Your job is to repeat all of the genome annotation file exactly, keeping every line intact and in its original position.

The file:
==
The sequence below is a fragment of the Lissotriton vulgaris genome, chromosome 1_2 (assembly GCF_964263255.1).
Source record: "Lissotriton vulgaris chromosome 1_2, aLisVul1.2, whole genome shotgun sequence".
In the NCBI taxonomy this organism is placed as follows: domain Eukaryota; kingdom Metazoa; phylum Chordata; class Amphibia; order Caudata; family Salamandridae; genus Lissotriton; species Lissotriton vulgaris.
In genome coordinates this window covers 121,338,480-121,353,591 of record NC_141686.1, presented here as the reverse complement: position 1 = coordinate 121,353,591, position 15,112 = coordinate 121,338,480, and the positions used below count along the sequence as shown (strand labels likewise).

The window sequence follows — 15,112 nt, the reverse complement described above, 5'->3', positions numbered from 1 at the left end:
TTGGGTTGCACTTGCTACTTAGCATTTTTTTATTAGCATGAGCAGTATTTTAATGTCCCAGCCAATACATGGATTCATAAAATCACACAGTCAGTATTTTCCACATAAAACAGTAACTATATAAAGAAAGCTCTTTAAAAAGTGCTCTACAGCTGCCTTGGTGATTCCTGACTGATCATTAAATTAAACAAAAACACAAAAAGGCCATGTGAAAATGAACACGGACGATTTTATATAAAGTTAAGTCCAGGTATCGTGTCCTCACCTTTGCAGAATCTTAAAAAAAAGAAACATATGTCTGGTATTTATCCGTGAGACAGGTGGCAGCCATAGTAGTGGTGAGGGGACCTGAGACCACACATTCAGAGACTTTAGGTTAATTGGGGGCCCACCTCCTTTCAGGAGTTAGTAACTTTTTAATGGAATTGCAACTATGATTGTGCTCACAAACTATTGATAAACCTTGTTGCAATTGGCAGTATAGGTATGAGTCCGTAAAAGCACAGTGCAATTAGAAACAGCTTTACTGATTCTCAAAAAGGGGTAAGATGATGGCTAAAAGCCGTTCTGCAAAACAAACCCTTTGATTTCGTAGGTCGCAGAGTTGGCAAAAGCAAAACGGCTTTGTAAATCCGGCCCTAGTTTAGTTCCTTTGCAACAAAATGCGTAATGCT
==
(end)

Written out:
The sequence below is a fragment of the Lissotriton vulgaris genome, chromosome 1_2 (assembly GCF_964263255.1).
Source record: "Lissotriton vulgaris chromosome 1_2, aLisVul1.2, whole genome shotgun sequence".
In the NCBI taxonomy this organism is placed as follows: domain Eukaryota; kingdom Metazoa; phylum Chordata; class Amphibia; order Caudata; family Salamandridae; genus Lissotriton; species Lissotriton vulgaris.
In genome coordinates this window covers 121,338,480-121,353,591 of record NC_141686.1, presented here as the reverse complement: position 1 = coordinate 121,353,591, position 15,112 = coordinate 121,338,480, and the positions used below count along the sequence as shown (strand labels likewise).

The window sequence follows — 15,112 nt, the reverse complement described above, 5'->3', positions numbered from 1 at the left end:
TTGGGTTGCACTTGCTACTTAGCATTTTTTTATTAGCATGAGCAGTATTTTAATGTCCCAGCCAATACATGGATTCATAAAATCACACAGTCAGTATTTTCCACATAAAACAGTAACTATATAAAGAAAGCTCTTTAAAAAGTGCTCTACAGCTGCCTTGGTGATTCCTGACTGATCATTAAATTAAACAAAAACACAAAAAGGCCATGTGAAAATGAACACGGACGATTTTATATAAAGTTAAGTCCAGGTATCGTGTCCTCACCTTTGCAGAATCTTAAAAAAAAGAAACATATGTCTGGTATTTATCCGTGAGACAGGTGGCAGCCATAGTAGTGGTGAGGGGACCTGAGACCACACATTCAGAGACTTTAGGTTAATTGGGGGCCCACCTCCTTTCAGGAGTTAGTAACTTTTTAATGGAATTGCAACTATGATTGTGCTCACAAACTATTGATAAACCTTGTTGCAATTGGCAGTATAGGTATGAGTCCGTAAAAGCACAGTGCAATTAGAAACAGCTTTACTGATTCTCAAAAAGGGGTAAGATGATGGCTAAAAGCCGTTCTGCAAAACAAACCCTTTGATTTCGTAGGTCGCAGAGTTGGCAAAAGCAAAACGGCTTTGTAAATCCGGCCCTAGTTTAGTTCCTTTGCAACAAAATGCGTAATGCT